Well, when I think about this, I wonder if we are sometimes “content” with being “babes in Christ?” You know, we’re ok with following Jesus, but don’t ask us to go any further in our understanding. And certainly don’t ask us to change, or to act out our faith in any way! We’re just fine with the “status quo.” Are we like that? Are we ever so set in our own understanding of the faith, and going through our own “Christian routine,” that we’d rather not have those things “disturbed?” When I was at camp last week, someone I was in conversation with reminded me of the old Christian adage that says, “Jesus came to comfort the afflicted and to afflict the comfortable.”
Do we need that? Do we need to be challenged in our faith? Do we need to think about how we are growing in our faith, or how we are not? Do we need maybe to challenge ourselves? Maybe we need to pledge ourselves to draw closer to God, to read the Bible more regularly, to spend more time in prayer. (To spend any time in prayer!) Maybe we need to strive to be better at seeing opportunities for service. Maybe we need to make an effort to see ourselves as “growing into the image of Christ.” I asked you a few weeks ago if you were different than you were a year ago, and will you be different a year from now? Is there growth? Is there change? Or, are you content to be “babes in Christ.”
That’s a lot to think about, I know! But on the other hand, do we sometimes err on the side of the “lofty words and wisdom?” Are there times when we add too much to the simple Gospel message? Do we find ourselves being overly concerned with the “elephant wisdom?” In other words, do we place ourselves and our understanding too much “in the spotlight?” Does that simple message of “Jesus Christ and him crucified” get lost in all our myriad of thoughts? In us and in our lives, is the cross of Christ ever “emptied of its power?”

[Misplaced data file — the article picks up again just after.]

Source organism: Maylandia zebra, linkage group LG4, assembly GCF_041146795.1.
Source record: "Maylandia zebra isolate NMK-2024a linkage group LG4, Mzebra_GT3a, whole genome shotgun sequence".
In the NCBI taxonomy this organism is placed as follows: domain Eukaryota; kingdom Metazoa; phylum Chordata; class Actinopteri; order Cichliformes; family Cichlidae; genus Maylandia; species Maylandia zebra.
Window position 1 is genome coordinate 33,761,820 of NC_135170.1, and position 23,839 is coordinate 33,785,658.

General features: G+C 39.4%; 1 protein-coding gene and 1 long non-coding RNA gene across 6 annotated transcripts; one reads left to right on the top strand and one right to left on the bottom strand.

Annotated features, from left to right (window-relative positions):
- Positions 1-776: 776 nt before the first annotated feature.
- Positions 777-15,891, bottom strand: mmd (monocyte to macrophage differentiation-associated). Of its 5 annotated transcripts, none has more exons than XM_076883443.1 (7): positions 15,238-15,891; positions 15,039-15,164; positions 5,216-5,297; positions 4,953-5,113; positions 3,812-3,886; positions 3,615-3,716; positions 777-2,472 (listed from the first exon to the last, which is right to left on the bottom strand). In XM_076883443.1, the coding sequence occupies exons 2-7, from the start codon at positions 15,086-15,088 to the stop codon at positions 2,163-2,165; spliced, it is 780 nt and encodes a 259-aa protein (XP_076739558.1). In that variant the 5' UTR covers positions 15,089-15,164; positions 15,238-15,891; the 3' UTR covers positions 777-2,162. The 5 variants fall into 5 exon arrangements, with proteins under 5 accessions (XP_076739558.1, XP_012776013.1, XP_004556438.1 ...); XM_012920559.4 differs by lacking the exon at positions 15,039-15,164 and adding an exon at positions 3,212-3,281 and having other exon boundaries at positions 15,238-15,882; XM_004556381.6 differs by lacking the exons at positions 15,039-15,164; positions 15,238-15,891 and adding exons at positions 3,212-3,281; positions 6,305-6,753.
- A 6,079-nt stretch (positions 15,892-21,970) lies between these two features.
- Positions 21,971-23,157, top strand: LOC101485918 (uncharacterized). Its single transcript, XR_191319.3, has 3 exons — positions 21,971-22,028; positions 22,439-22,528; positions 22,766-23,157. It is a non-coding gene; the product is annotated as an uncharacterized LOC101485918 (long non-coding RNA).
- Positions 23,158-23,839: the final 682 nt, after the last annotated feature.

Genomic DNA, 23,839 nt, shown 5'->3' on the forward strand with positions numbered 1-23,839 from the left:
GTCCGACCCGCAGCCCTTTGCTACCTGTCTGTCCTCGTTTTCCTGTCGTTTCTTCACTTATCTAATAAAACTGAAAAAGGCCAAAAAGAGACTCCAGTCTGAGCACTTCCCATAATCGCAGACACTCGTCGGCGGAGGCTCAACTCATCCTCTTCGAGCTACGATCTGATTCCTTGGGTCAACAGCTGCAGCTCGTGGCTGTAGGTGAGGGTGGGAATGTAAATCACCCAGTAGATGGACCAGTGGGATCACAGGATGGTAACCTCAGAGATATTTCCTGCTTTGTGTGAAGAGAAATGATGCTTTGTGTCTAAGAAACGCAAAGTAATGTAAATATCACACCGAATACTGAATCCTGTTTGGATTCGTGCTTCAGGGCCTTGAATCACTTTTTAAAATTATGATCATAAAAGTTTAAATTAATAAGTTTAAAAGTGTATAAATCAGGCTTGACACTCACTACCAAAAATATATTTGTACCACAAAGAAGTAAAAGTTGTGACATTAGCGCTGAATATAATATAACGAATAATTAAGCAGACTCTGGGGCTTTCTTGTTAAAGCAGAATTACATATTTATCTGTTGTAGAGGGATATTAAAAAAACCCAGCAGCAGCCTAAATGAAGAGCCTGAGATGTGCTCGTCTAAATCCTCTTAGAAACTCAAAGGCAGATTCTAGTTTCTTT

Think about that! How often do we “cloud our faith” with many other things? How often are there times when, like Paul, we should instead be striving to know nothing among other people except Jesus Christ and him crucified? Paul said he hoped that the people’s faith rested not in “the wisdom of men, but in the power of God.” Is that where we find our power?
I hope this is a challenge for you today. First, let it be a challenge to know again that “simple Gospel.” Let it be a challenge to focus on Jesus the Christ, and him crucified – and of course, risen. But then, at the same time, let this be a challenge to grow and mature in him as well. I hope you see this whole thing as “simple,” and at the same time “deep.” For that is the nature of the Gospel message. It is both simple and deep at the same time. But, the main thing is that it’s all about God, not about us… “lest the cross of Christ be emptied of its power.”
Eternal God, we are grateful that you indeed came to be among us in Jesus the Christ. Help us to know that. Help us to know that our power lies in you. Help us to seek your wisdom that is far beyond our own. Challenge us by your spirit to continue to grow and mature in our faith, so that your light might be seen in us. For this we pray in Jesus’ name, Amen.